Things I Learned Thanks To My Thumbs

Opposable thumbs rock! They allow us to pick up things other animals cannot - including rides in other people's vehicles and knowledge. I am certainly not a farrier, but I would wager my grasp of the art of shoeing horses far exceeds that of the average person. I owe that knowledge to my thumb. My thumb brought me insight into the workings of a cult.  My thumb introduced me to lots of very interesting humans - and a couple of scary ones.

When my parents split up my mom re-located the two of us a couple thousand miles from our extended family. We went from Grand Rapids, MI to live in Tucson, AZ. For better or worse, as a latch key child of a working mom, I learned how to amuse myself. In hippy-drenched 70‘s era Tucson a young man with an opposible thumb could make his way around simply by sticking out said thumb and relying on the kindness of strangers.

I cannot recall the first time I put my thumb to work in such a manner, but I do remember that I got pretty good at hitching a ride. I was ambidextrous - I would face traffic with my right thumb extended. Other times I would walk in the direction I was headed and stick out my left appendage. If there wasn’t much happening on nice afternoon I might decide on a route that would form a big square to return me to home base and just hit the road. On the week-ends these routes might extend to several miles in every direction. I just told my mom I was going out to play and would be back by X o’clock. Thanks to an Army surplus, I had a web belt with a little hip pack and a canteen hanging off it. The pack was perfect for a lunch and could even hold a sweatshirt or jacket if need be.

Maybe it was the time period, maybe it was my baby face, maybe it was just luck - but my efforts almost always paid off. Sure, I might end up walking a good deal once in a while, but more often than not the majority of the distance was covered in someone’s car or the occasional truck.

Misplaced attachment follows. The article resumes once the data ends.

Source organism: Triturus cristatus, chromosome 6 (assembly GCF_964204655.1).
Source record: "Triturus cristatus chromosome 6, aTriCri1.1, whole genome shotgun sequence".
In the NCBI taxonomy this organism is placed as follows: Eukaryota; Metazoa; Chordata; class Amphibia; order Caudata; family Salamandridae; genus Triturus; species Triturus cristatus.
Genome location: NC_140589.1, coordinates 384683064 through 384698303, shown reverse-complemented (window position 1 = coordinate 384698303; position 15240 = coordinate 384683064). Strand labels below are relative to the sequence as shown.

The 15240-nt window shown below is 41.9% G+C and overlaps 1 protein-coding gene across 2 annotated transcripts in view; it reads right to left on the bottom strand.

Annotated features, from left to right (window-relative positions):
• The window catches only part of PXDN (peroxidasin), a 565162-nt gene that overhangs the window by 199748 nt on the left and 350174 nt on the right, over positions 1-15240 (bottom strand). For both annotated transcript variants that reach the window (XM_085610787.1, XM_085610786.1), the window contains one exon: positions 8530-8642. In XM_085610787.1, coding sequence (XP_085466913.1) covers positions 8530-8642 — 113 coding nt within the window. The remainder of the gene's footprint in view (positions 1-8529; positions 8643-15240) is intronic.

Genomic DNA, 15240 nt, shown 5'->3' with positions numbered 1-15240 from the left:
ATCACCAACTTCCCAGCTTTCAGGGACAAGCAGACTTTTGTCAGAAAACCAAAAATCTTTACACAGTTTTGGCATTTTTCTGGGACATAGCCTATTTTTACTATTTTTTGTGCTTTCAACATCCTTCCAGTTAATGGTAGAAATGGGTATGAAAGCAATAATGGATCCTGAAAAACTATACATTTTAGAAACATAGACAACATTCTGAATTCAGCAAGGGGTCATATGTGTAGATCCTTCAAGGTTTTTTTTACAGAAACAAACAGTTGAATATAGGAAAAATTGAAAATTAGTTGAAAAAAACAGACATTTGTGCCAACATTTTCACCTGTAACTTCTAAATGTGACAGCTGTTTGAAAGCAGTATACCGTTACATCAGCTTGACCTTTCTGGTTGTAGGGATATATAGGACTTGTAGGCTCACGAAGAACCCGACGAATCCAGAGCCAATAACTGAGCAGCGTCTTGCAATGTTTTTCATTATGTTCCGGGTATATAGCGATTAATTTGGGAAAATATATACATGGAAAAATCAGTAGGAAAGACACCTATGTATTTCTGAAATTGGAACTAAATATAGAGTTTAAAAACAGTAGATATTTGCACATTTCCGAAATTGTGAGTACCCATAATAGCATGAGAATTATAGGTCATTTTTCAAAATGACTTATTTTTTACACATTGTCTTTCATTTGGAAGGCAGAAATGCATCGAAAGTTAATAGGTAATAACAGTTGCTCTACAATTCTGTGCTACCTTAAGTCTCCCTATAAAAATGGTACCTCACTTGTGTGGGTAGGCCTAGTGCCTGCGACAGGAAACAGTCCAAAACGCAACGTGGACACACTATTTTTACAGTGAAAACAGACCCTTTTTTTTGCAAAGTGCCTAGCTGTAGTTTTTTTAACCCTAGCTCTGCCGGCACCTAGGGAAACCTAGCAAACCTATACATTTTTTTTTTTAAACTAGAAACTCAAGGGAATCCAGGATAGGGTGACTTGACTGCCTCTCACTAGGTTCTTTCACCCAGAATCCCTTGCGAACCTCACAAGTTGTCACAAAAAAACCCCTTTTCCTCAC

One Saturday I thought I might hitch out toward Fort Lowell - a cool historic site with a nice park that was about 15 miles from our house. My second ride was a farrier - he pulled his pick-up over and we started talking. He told me he was on his way to do some work on a few horses up on Mt Lemon. My mom and I had actually rented horses from the stable up there. Mr. Farrier and I talked about how cool it was to ride around the forest in and around Summerhaven - the little village near the ski resort.
With nothing specific on my plate, I asked him if it would be okay if I rode up the mountain with him to watch him work. He was an amiable bloke and did not seem to mind the company of a 13 year old - even one who peppered him with questions about his specific craft and horses in general.

The 30 mile ride up the Santa Catalina Mountains is just lovely. The road twists and turns and the temperature cools off considerably as one goes from 2,000 feet in the valley to 8-9,000 feet up on the top.